Insights

US_Treasury_Department_Releases_Proposed_Carried_

U.S. Treasury Department Releases Proposed Carried Interest Regulations

On July 31, 2020, the U.S. Treasury released proposed regulations governing certain partnership interests held in connection with the performance of substantial services by a partner or related person (so called "carried interests"), addressing the 2017 tax reform provision lengthening the (lower rate) long term capital gain ownership period from one year to three years.

The regulations are proposed to be effective when finalized, but taxpayers may generally rely on them if applied fully and consistently.

What Is (and Is Not) Covered?

The three-year restriction applies with respect to carried interests held by individuals directly or indirectly through partnerships and other flow-through entities for U.S. tax purposes, including S corporations (as previously announced) and passive foreign investment companies, or PFICs, with respect to which a shareholder has a qualified electing fund, or QEF, election in effect.

Holders of carried interests that receive "capital gain dividends" from REITs and RICs are eligible for long‑term capital gain treatment, if it can be shown that the capital gain dividends are attributable to capital assets held for more than three years or to property excluded from the three‑year restriction.

Notable exclusions from the three‑year restriction include: 

  • Gains on property that are eligible for long‑term capital gain under certain other specific rules, including depreciable and real property used in a business (so-called "section 1231 assets");
  • Qualified dividends from domestic corporations and certain foreign corporations; and
  • Gains attributable to capital contributions made by the carried interest holder that are commensurate with the capital contributed, calculated by reference to the returns of unrelated partners that do not hold carried interests.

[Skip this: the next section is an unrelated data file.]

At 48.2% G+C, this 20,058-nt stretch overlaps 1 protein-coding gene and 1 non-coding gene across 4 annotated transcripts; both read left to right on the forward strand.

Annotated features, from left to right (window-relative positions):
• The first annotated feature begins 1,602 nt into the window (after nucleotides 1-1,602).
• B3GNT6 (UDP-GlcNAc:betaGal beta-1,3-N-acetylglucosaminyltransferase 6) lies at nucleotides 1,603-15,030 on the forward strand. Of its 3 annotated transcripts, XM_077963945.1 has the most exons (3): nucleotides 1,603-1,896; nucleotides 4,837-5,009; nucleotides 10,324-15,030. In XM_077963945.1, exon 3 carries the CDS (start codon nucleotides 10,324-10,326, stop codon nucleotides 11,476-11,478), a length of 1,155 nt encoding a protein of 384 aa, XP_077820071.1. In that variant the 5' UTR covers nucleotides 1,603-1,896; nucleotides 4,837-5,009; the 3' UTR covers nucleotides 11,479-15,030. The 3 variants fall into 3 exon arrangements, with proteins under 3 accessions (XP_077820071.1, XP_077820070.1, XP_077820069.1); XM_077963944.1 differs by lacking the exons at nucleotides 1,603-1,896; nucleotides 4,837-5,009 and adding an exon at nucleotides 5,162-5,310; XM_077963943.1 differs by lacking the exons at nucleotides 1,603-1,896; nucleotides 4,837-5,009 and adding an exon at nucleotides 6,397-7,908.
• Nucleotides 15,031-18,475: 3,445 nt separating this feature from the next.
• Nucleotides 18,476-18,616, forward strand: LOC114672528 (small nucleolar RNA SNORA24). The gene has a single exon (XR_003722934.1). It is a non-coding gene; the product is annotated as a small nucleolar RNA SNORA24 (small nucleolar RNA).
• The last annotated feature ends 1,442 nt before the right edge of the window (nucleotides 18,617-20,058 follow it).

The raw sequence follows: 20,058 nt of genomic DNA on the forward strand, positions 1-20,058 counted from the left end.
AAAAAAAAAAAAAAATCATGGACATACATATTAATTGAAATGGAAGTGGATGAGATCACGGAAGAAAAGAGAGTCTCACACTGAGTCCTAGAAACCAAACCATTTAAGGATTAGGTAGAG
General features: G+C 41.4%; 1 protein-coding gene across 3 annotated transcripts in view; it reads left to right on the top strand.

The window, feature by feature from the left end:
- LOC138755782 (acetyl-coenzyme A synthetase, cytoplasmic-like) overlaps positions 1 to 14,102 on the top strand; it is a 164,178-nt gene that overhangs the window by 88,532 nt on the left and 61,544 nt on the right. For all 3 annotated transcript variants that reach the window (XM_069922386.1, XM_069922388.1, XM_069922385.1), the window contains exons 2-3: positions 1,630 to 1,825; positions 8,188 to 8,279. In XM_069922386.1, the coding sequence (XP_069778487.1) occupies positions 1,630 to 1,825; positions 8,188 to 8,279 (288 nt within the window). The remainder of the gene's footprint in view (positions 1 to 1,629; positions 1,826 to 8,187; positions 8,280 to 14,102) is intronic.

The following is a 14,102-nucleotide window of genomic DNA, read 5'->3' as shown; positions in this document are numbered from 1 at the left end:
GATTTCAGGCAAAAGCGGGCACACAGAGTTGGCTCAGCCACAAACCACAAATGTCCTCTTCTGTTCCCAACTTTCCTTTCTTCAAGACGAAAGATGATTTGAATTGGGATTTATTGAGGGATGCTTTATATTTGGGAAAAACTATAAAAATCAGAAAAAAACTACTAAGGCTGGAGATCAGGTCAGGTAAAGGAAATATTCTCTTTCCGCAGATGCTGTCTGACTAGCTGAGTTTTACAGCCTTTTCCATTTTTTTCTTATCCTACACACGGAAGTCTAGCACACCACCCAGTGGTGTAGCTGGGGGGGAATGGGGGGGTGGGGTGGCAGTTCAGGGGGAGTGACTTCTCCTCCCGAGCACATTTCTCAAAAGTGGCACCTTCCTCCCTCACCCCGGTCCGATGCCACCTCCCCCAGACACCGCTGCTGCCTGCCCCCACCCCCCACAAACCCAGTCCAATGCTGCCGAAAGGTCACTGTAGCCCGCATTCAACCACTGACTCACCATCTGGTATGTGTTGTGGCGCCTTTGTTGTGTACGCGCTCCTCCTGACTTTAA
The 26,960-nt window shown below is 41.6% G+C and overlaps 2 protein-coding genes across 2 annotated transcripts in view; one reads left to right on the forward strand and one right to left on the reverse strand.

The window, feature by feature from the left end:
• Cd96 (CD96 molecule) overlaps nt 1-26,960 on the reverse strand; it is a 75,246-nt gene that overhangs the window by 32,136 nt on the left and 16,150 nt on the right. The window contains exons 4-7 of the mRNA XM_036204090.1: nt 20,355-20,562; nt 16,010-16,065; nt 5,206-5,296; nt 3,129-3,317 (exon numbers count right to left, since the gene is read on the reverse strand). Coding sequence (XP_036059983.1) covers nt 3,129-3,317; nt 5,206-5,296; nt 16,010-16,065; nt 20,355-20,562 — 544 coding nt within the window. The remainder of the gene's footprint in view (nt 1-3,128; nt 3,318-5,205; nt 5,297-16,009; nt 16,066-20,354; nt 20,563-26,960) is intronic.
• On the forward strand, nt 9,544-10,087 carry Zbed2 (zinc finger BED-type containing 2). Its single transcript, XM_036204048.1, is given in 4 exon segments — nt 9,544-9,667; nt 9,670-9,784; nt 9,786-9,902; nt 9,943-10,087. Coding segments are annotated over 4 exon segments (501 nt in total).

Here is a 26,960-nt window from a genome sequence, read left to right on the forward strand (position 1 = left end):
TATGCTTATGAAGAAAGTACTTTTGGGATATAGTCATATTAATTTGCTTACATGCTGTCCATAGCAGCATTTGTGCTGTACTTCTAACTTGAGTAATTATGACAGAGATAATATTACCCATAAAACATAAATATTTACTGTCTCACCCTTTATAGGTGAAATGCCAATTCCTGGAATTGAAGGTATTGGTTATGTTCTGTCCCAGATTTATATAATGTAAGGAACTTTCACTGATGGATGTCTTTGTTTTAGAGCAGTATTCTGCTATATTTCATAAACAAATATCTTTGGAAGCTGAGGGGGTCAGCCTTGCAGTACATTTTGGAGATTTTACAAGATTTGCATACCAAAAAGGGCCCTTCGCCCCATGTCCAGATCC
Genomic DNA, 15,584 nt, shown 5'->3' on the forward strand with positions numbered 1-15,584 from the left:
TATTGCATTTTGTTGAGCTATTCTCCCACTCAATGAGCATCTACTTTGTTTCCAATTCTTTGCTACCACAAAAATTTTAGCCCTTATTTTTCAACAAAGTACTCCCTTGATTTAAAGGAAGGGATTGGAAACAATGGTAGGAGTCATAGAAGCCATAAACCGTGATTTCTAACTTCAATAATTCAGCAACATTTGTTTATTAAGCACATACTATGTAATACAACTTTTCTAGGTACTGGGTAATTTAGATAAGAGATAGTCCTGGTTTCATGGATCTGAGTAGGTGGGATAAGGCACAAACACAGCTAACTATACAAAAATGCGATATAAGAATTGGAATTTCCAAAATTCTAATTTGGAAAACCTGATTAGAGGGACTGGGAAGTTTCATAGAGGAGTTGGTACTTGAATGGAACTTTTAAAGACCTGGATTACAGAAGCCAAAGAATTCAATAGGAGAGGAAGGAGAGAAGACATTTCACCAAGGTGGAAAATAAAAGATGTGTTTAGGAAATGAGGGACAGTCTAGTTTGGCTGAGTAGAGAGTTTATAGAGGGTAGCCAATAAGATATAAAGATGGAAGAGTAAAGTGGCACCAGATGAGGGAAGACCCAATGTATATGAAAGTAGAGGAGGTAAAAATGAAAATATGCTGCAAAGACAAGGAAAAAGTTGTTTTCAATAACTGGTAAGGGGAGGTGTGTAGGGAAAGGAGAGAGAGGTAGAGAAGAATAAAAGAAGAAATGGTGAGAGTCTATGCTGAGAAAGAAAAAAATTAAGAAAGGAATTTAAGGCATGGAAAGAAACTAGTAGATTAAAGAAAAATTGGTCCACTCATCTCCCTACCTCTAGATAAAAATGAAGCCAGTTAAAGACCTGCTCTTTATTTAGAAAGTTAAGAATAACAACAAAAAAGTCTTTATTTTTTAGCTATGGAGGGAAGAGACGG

Whose Holding Period Counts?

If a portfolio investment is sold by a fund, the holding period is determined by the fund's investment period in the asset that is sold, regardless of how long a general partner has held the carried interest.

If a general partner disposes of its carried interest in the fund, its holding period in the carried interest controls, regardless of how long the fund has held its portfolio investments, unless a limited look‑through rule applies. If that is the case, the general partner must look through to the fund's holding period in its underlying portfolio investments to determine whether and to what extent the three‑year holding period is satisfied.

Complex computations may be required in determining the holding period of a carried interest if it constitutes a portion of an overall partnership interest, the other portions of which were received for capital contributions and/or at different times (including, for example, where capital contributions are made to fund an add-on to an existing portfolio investment).

What Is the Effect on Carry Waivers?

Carry waivers are fund provisions allowing a carried interest holder to waive entitlement to portfolio investment gains that would be subject to (higher‑rate) short‑term capital gain treatment, and substitute for these amounts future gains (if any) generated from remaining portfolio investments. The preamble to the proposed regulations warns against carry waivers by stating they will be subject to existing anti‑abuse, substance‑over‑form, and economic substance doctrines, but it provides no further guideline of when such arrangements will be respected.

Jones Day publications should not be construed as legal advice on any specific facts or circumstances. The contents are intended for general information purposes only and may not be quoted or referred to in any other publication or proceeding without the prior written consent of the Firm, to be given or withheld at our discretion. To request reprint permission for any of our publications, please use our “Contact Us” form, which can be found on our website at www.jonesday.com. The mailing of this publication is not intended to create, and receipt of it does not constitute, an attorney-client relationship. The views set forth herein are the personal views of the authors and do not necessarily reflect those of the Firm.

 
We use cookies to deliver our online services. Details of the cookies and other tracking technologies we use and instructions on how to disable them are set out in our Cookies Policy. By using this website you consent to our use of cookies.